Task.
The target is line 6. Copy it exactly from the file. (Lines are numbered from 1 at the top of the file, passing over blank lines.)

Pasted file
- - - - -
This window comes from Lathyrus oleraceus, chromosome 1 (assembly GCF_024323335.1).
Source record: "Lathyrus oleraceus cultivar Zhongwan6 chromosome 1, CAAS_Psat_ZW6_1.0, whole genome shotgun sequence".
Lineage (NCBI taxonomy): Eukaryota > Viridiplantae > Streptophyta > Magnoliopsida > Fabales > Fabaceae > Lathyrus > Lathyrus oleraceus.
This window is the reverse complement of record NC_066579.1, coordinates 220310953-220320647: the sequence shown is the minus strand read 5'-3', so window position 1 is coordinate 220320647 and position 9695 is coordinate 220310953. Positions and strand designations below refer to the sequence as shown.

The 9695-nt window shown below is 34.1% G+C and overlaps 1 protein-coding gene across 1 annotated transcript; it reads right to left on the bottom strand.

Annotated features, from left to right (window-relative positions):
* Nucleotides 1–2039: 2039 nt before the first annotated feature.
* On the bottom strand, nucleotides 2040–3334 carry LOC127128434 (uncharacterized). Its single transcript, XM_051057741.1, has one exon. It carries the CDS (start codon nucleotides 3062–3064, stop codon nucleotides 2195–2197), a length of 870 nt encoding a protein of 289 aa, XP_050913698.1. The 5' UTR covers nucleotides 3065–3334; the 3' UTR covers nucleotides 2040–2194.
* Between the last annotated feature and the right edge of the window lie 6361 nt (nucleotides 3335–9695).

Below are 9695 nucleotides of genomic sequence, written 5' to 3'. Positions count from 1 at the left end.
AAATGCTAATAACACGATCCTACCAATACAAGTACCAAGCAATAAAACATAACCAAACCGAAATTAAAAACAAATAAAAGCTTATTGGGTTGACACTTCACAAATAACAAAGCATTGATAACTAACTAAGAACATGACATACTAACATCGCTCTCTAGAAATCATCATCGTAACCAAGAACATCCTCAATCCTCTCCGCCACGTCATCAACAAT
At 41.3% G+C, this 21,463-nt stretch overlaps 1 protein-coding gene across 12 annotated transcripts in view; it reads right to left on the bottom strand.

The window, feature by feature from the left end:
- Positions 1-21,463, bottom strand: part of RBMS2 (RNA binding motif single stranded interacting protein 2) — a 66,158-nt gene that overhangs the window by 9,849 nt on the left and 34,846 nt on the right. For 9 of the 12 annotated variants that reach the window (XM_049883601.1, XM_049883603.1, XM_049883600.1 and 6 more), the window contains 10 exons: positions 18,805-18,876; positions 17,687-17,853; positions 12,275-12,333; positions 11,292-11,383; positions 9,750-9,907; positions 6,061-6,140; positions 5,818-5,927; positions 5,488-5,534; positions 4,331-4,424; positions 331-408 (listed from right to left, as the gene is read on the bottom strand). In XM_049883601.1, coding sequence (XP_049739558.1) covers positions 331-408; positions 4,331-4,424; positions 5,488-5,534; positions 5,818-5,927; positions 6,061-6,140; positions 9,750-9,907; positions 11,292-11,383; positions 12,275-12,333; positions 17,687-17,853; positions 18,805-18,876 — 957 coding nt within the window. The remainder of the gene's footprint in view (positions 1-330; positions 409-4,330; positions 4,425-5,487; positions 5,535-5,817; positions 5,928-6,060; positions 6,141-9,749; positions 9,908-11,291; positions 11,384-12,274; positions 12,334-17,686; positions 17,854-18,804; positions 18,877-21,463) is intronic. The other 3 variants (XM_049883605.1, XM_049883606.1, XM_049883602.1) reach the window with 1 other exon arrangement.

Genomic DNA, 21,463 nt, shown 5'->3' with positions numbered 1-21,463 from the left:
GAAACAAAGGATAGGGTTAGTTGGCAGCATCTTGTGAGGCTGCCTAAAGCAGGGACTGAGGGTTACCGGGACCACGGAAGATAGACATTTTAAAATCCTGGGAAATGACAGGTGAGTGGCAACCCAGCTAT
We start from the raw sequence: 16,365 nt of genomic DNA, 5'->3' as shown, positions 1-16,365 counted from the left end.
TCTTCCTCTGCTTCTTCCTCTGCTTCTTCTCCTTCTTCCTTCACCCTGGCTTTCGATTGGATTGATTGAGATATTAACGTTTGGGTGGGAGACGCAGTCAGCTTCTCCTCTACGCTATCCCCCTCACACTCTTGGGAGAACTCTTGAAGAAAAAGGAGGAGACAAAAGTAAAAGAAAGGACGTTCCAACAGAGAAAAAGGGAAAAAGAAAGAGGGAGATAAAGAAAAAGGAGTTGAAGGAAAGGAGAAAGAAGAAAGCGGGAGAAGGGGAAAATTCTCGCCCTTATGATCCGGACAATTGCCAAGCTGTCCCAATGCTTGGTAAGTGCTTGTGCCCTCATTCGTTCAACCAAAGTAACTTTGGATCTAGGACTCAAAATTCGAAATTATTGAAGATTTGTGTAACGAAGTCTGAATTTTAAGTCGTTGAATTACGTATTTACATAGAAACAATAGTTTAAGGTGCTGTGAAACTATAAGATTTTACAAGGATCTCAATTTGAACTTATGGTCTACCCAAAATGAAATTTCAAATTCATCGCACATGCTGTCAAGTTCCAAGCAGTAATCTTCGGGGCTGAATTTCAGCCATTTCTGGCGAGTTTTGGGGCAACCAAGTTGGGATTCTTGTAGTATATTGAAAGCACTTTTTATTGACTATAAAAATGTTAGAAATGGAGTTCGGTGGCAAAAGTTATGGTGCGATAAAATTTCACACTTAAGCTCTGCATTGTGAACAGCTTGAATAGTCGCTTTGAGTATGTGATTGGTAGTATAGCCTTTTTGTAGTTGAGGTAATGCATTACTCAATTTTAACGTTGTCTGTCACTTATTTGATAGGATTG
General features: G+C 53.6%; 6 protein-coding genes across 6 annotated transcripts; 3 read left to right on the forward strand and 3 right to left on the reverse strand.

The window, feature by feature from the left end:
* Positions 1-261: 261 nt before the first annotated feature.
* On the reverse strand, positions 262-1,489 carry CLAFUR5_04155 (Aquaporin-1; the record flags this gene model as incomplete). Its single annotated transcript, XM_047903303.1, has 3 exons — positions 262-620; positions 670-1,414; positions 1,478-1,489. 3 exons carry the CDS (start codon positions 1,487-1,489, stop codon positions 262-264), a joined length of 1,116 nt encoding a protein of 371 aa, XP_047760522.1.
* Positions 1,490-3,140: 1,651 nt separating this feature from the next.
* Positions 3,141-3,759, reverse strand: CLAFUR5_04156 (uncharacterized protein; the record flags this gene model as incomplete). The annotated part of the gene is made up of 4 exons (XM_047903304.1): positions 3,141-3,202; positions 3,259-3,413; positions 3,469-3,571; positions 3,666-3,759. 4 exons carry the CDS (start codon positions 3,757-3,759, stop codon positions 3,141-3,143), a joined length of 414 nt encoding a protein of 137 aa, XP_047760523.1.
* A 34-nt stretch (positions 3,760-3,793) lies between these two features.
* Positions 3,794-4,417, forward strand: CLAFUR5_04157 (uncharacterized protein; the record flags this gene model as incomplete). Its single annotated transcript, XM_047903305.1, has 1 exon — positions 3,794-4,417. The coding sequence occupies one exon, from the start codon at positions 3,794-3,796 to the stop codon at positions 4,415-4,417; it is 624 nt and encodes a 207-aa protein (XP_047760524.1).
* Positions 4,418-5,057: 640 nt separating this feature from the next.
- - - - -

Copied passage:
Annotated features, from left to right (window-relative positions):